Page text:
The Guñelve is a depiction of the star of the dawn or the planet Venus. A common symbol in Mapuche culture, it can be seen on the Bandera de Leftraru. It is described as an octagram or eight-pointed star. The Guñelve represents the morning star. In the Mapuche language of mapudungun, it is also called Wüṉyelfe or ‘bearer of the dawn’. Many have also interpreted it as a representation of the cinnamon flower, which is the sacred tree of the Mapuche people.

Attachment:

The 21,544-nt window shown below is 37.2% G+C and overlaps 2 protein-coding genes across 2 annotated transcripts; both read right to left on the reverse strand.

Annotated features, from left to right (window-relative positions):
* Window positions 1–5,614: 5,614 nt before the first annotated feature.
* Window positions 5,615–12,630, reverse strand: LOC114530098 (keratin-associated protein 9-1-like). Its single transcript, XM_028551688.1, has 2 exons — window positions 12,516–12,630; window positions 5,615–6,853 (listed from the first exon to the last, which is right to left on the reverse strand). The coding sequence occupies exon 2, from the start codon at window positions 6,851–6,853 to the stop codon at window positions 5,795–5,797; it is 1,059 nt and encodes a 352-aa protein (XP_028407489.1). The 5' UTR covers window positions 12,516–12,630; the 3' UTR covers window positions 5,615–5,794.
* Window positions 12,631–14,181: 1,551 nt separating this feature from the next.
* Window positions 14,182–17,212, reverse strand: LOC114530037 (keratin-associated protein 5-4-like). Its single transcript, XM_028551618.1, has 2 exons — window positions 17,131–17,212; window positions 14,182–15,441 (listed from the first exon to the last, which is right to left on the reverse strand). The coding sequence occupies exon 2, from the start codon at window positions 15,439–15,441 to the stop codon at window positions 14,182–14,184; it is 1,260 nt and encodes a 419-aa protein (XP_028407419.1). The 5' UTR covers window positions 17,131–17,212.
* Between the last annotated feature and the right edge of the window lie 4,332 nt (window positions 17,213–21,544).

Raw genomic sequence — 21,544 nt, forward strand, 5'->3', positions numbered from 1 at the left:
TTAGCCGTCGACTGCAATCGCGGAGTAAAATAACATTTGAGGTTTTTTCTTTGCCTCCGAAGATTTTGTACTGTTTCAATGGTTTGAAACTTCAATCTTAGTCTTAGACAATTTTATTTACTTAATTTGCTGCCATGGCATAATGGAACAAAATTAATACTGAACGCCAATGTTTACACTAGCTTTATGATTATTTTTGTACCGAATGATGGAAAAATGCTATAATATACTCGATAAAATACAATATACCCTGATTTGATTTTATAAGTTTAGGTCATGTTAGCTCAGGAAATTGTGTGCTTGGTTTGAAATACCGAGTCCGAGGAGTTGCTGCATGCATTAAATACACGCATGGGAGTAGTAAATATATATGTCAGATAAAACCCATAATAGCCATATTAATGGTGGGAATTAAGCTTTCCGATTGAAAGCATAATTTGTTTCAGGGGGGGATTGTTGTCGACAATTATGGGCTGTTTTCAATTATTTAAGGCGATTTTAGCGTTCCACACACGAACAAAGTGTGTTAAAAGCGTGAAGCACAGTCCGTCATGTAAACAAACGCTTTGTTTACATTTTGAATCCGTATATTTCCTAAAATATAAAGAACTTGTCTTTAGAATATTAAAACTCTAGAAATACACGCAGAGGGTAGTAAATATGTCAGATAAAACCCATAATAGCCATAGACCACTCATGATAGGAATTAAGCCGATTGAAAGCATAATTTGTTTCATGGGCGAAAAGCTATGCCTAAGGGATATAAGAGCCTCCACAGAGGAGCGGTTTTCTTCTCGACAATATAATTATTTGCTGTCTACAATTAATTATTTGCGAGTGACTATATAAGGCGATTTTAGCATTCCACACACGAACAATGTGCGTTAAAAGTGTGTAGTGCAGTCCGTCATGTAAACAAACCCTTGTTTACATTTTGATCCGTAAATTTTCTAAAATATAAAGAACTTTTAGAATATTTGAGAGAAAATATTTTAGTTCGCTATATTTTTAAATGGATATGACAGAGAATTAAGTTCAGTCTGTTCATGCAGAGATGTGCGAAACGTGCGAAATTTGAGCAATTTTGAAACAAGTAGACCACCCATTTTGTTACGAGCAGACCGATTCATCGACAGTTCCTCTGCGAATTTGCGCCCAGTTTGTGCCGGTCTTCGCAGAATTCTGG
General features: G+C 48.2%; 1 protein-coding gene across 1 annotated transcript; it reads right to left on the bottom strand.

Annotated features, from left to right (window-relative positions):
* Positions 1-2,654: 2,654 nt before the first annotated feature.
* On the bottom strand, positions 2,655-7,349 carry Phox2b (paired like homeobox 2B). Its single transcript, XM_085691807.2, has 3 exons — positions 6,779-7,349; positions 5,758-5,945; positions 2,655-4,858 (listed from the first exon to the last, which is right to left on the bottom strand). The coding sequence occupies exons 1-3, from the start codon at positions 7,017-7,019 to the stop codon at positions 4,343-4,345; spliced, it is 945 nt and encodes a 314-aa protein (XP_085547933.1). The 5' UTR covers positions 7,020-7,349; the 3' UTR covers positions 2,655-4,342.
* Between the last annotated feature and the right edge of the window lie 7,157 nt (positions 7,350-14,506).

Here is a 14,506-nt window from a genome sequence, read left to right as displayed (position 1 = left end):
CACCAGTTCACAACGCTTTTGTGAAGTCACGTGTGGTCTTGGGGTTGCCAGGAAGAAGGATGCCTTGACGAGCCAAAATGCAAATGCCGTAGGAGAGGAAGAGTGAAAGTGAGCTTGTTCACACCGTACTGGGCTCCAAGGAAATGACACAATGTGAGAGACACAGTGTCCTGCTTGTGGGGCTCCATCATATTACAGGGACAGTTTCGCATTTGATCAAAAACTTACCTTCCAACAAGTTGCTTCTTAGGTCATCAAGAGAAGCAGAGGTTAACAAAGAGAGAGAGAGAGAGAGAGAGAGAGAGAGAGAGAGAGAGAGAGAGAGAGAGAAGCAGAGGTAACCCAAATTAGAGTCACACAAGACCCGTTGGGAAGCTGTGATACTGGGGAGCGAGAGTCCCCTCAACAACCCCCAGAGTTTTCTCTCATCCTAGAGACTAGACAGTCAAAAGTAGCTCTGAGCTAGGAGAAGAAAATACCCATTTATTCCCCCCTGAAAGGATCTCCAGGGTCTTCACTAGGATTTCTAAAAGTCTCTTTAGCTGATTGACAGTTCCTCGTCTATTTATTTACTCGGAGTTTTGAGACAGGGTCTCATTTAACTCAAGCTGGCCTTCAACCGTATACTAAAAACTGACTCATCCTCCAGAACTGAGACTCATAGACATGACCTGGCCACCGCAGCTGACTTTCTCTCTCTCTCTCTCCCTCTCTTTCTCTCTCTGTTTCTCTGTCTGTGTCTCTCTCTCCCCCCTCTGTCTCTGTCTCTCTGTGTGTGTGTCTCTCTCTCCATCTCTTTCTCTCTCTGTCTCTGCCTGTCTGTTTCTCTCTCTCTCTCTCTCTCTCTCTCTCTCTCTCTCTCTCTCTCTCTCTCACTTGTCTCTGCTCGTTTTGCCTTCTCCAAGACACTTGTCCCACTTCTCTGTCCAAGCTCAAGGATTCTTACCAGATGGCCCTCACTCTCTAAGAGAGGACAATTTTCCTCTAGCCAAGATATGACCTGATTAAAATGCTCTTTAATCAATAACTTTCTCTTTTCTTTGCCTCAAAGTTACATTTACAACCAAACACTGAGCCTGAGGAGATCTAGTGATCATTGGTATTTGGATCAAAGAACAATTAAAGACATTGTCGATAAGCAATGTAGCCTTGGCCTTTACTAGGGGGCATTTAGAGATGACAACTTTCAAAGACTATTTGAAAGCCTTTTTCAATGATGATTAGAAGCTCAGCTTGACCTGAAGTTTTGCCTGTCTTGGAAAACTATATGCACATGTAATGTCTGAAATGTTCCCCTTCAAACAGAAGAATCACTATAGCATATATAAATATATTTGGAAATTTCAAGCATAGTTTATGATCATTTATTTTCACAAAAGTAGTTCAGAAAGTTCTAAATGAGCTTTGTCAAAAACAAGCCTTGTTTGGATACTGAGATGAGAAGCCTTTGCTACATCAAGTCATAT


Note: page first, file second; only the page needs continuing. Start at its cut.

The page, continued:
The Mapuche are an indigenous group of inhabitants originating from Chile. Originally inhabiting the Aconcagua Valley of Chile, regions south of the island Chiloe and western parts of Argentine Patagonia, the Mapuche are now one of the largest ethnic groups in the Americas - although their population saw a decline during the Spanish Inquisition. A deeply religious group, the Mapuche believe that life is a battle between good and evil. Their dualist perspective is rooted in the idea that there are two opposing and complementary worlds coexisting in this environment. One of the worlds is the natural world, with the earth and people. The other world is spiritual and exists in the sky. This spiritual world is called Wenumapu, and it exists between the clouds and the cosmos. This is the region where gods, spirits, and ancestors live. And next to it is the world Anka-wenu. This world is chaotic and filled with evil spirits called Wekufes. These spirits are responsible for illness and suffering. The Mapuche worship a cosmic family of gods called Nguenechen, Kushe, Elmapun, Elchen, and Ngunemapun. Spiritual leaders in the Mapuche are responsible for keeping contact with these gods and fighting off the evil power of the Wekefu.